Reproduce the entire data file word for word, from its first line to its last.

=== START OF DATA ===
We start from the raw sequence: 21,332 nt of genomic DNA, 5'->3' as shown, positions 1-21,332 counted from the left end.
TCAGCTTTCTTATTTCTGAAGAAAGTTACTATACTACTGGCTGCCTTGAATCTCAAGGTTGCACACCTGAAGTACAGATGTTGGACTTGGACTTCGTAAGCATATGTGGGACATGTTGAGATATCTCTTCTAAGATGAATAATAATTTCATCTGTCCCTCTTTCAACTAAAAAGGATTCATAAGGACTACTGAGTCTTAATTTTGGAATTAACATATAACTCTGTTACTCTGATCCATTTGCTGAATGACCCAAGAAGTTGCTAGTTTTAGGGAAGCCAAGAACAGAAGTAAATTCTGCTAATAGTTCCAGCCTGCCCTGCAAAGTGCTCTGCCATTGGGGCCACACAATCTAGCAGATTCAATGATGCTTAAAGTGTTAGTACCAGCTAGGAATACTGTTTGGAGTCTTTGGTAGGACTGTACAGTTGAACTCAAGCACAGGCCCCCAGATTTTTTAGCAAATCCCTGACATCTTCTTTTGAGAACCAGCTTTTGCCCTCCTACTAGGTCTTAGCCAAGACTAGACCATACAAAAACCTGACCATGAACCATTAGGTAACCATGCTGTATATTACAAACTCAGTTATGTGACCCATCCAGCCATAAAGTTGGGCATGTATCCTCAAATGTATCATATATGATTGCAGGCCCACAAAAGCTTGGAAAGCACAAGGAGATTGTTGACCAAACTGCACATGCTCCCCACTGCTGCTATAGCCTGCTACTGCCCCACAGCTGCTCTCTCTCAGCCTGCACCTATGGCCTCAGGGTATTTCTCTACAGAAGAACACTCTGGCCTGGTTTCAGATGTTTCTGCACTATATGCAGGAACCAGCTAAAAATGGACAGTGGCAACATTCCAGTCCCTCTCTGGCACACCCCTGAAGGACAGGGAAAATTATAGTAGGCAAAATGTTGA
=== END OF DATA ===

We start from the raw sequence: 21,332 nt of genomic DNA, 5'->3' as shown, positions 1-21,332 counted from the left end.
TCAGCTTTCTTATTTCTGAAGAAAGTTACTATACTACTGGCTGCCTTGAATCTCAAGGTTGCACACCTGAAGTACAGATGTTGGACTTGGACTTCGTAAGCATATGTGGGACATGTTGAGATATCTCTTCTAAGATGAATAATAATTTCATCTGTCCCTCTTTCAACTAAAAAGGATTCATAAGGACTACTGAGTCTTAATTTTGGAATTAACATATAACTCTGTTACTCTGATCCATTTGCTGAATGACCCAAGAAGTTGCTAGTTTTAGGGAAGCCAAGAACAGAAGTAAATTCTGCTAATAGTTCCAGCCTGCCCTGCAAAGTGCTCTGCCATTGGGGCCACACAATCTAGCAGATTCAATGATGCTTAAAGTGTTAGTACCAGCTAGGAATACTGTTTGGAGTCTTTGGTAGGACTGTACAGTTGAACTCAAGCACAGGCCCCCAGATTTTTTAGCAAATCCCTGACATCTTCTTTTGAGAACCAGCTTTTGCCCTCCTACTAGGTCTTAGCCAAGACTAGACCATACAAAAACCTGACCATGAACCATTAGGTAACCATGCTGTATATTACAAACTCAGTTATGTGACCCATCCAGCCATAAAGTTGGGCATGTATCCTCAAATGTATCATATATGATTGCAGGCCCACAAAAGCTTGGAAAGCACAAGGAGATTGTTGACCAAACTGCACATGCTCCCCACTGCTGCTATAGCCTGCTACTGCCCCACAGCTGCTCTCTCTCAGCCTGCACCTATGGCCTCAGGGTATTTCTCTACAGAAGAACACTCTGGCCTGGTTTCAGATGTTTCTGCACTATATGCAGGAACCAGCTAAAAATGGACAGTGGCAACATTCCAGTCCCTCTCTGGCACACCCCTGAAGGACAGGGAAAATTATAGTAGGCAAAATGTTGA